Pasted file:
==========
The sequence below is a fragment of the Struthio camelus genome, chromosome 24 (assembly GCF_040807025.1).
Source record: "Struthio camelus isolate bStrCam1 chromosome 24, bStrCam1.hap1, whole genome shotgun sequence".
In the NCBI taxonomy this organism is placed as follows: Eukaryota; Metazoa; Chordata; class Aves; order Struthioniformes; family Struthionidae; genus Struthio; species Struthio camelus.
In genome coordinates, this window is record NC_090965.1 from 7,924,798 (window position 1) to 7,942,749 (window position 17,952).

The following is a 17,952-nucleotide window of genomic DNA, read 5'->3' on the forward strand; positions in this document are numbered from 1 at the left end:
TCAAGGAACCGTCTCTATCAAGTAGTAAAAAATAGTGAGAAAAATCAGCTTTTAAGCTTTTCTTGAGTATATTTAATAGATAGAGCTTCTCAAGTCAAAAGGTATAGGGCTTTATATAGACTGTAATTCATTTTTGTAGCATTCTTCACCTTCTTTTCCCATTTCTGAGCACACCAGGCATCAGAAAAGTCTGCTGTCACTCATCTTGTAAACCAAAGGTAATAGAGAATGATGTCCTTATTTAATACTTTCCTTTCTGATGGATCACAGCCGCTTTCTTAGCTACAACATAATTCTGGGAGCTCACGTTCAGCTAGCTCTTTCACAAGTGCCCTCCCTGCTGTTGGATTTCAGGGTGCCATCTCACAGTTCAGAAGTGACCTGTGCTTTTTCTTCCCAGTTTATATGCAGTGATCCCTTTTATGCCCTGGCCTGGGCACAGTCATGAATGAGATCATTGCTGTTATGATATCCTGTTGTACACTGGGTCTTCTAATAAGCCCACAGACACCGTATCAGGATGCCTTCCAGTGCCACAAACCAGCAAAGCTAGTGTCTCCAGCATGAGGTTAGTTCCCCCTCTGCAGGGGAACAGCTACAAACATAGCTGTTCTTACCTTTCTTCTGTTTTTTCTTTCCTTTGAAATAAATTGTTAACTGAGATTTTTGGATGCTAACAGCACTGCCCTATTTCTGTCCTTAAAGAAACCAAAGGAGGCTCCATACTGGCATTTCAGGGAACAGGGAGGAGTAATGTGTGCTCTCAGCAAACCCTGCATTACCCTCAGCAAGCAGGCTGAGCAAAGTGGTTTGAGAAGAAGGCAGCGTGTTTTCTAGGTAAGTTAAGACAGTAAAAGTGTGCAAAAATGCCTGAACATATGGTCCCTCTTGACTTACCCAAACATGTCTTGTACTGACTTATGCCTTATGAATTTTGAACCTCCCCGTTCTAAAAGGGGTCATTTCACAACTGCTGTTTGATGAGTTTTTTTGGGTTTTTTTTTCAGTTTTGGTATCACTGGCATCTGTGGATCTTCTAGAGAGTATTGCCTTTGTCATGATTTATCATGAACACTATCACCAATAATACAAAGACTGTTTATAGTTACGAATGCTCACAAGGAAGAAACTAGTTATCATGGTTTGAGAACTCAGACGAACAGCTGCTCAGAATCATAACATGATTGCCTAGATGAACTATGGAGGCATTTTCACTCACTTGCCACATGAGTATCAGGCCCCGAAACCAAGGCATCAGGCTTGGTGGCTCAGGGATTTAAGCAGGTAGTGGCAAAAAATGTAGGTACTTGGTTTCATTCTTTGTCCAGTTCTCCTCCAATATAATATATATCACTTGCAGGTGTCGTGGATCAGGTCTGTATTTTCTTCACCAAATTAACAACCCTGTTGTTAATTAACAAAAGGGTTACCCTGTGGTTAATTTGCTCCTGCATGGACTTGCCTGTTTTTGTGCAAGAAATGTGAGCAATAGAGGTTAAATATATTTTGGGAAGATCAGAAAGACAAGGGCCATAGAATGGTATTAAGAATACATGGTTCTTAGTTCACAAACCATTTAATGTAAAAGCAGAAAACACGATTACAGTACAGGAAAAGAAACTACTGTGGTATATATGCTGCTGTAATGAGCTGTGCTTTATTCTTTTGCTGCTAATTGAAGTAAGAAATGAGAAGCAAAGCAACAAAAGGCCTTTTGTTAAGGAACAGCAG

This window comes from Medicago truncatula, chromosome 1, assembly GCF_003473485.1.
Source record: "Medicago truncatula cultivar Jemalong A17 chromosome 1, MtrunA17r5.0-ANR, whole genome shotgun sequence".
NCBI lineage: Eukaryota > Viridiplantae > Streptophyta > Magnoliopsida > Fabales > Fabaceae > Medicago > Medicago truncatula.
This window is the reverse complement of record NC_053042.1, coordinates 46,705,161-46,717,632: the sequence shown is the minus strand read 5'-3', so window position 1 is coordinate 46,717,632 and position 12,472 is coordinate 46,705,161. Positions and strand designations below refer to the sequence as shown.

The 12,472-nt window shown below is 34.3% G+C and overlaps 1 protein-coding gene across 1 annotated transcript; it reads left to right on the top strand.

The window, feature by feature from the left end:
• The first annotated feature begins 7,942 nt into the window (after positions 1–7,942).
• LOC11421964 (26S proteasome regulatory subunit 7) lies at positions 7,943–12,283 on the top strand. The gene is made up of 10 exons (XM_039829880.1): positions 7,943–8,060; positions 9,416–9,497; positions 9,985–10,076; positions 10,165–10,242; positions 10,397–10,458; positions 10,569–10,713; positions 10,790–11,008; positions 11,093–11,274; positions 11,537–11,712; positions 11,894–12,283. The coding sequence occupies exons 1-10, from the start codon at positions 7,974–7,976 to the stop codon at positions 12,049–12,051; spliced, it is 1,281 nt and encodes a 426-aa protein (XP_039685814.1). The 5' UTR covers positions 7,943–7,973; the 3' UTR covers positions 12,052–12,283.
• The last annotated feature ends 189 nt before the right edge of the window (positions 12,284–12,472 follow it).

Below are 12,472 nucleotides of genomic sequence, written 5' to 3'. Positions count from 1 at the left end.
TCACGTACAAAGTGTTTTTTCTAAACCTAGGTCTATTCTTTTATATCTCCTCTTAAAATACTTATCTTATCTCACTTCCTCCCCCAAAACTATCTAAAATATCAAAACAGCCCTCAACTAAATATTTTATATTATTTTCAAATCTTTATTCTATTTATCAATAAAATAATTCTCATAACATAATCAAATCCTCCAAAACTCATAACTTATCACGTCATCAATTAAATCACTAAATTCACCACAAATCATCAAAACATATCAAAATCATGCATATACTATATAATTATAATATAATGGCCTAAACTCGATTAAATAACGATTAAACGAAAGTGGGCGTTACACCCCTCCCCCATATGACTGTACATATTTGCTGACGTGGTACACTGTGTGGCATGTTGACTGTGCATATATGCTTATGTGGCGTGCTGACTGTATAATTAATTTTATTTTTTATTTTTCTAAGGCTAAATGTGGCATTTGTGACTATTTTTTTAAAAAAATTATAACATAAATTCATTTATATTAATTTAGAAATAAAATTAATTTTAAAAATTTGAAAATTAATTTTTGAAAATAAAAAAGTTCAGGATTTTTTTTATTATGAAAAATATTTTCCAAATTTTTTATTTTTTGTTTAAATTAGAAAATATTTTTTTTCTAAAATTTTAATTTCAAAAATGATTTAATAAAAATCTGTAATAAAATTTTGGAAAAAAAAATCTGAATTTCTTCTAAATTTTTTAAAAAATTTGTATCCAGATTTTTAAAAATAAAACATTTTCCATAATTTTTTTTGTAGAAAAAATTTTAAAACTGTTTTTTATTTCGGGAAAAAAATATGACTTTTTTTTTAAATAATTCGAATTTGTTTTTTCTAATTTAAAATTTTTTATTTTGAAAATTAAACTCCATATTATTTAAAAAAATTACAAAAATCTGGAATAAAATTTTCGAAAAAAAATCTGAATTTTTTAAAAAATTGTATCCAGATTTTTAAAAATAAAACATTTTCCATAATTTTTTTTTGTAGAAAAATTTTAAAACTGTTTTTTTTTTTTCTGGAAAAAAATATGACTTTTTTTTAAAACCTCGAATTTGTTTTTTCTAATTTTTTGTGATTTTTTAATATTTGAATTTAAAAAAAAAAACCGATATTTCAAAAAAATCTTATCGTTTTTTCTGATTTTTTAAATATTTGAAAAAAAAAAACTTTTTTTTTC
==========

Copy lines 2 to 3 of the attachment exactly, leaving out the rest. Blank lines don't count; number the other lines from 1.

Source record: "Struthio camelus isolate bStrCam1 chromosome 24, bStrCam1.hap1, whole genome shotgun sequence".
In the NCBI taxonomy this organism is placed as follows: Eukaryota; Metazoa; Chordata; class Aves; order Struthioniformes; family Struthionidae; genus Struthio; species Struthio camelus.